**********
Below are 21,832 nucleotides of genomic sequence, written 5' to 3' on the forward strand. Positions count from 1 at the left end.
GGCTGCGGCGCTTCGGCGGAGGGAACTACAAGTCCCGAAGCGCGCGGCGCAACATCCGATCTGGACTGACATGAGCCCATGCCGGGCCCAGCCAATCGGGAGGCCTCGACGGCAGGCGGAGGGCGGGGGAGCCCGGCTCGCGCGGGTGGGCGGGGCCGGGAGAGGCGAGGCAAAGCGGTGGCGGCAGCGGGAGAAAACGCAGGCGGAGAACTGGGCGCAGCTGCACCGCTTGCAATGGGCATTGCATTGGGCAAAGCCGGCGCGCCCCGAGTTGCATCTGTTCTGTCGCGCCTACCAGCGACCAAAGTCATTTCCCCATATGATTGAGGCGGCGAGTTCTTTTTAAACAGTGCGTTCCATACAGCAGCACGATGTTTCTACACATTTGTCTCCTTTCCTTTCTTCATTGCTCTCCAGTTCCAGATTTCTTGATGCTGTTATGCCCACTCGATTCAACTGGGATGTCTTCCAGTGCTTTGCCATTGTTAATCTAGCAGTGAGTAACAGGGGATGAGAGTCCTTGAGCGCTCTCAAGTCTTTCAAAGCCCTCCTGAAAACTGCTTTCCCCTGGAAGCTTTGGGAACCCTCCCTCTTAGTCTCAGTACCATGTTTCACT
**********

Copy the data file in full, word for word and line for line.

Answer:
Below are 21,832 nucleotides of genomic sequence, written 5' to 3' on the forward strand. Positions count from 1 at the left end.
GGCTGCGGCGCTTCGGCGGAGGGAACTACAAGTCCCGAAGCGCGCGGCGCAACATCCGATCTGGACTGACATGAGCCCATGCCGGGCCCAGCCAATCGGGAGGCCTCGACGGCAGGCGGAGGGCGGGGGAGCCCGGCTCGCGCGGGTGGGCGGGGCCGGGAGAGGCGAGGCAAAGCGGTGGCGGCAGCGGGAGAAAACGCAGGCGGAGAACTGGGCGCAGCTGCACCGCTTGCAATGGGCATTGCATTGGGCAAAGCCGGCGCGCCCCGAGTTGCATCTGTTCTGTCGCGCCTACCAGCGACCAAAGTCATTTCCCCATATGATTGAGGCGGCGAGTTCTTTTTAAACAGTGCGTTCCATACAGCAGCACGATGTTTCTACACATTTGTCTCCTTTCCTTTCTTCATTGCTCTCCAGTTCCAGATTTCTTGATGCTGTTATGCCCACTCGATTCAACTGGGATGTCTTCCAGTGCTTTGCCATTGTTAATCTAGCAGTGAGTAACAGGGGATGAGAGTCCTTGAGCGCTCTCAAGTCTTTCAAAGCCCTCCTGAAAACTGCTTTCCCCTGGAAGCTTTGGGAACCCTCCCTCTTAGTCTCAGTACCATGTTTCACT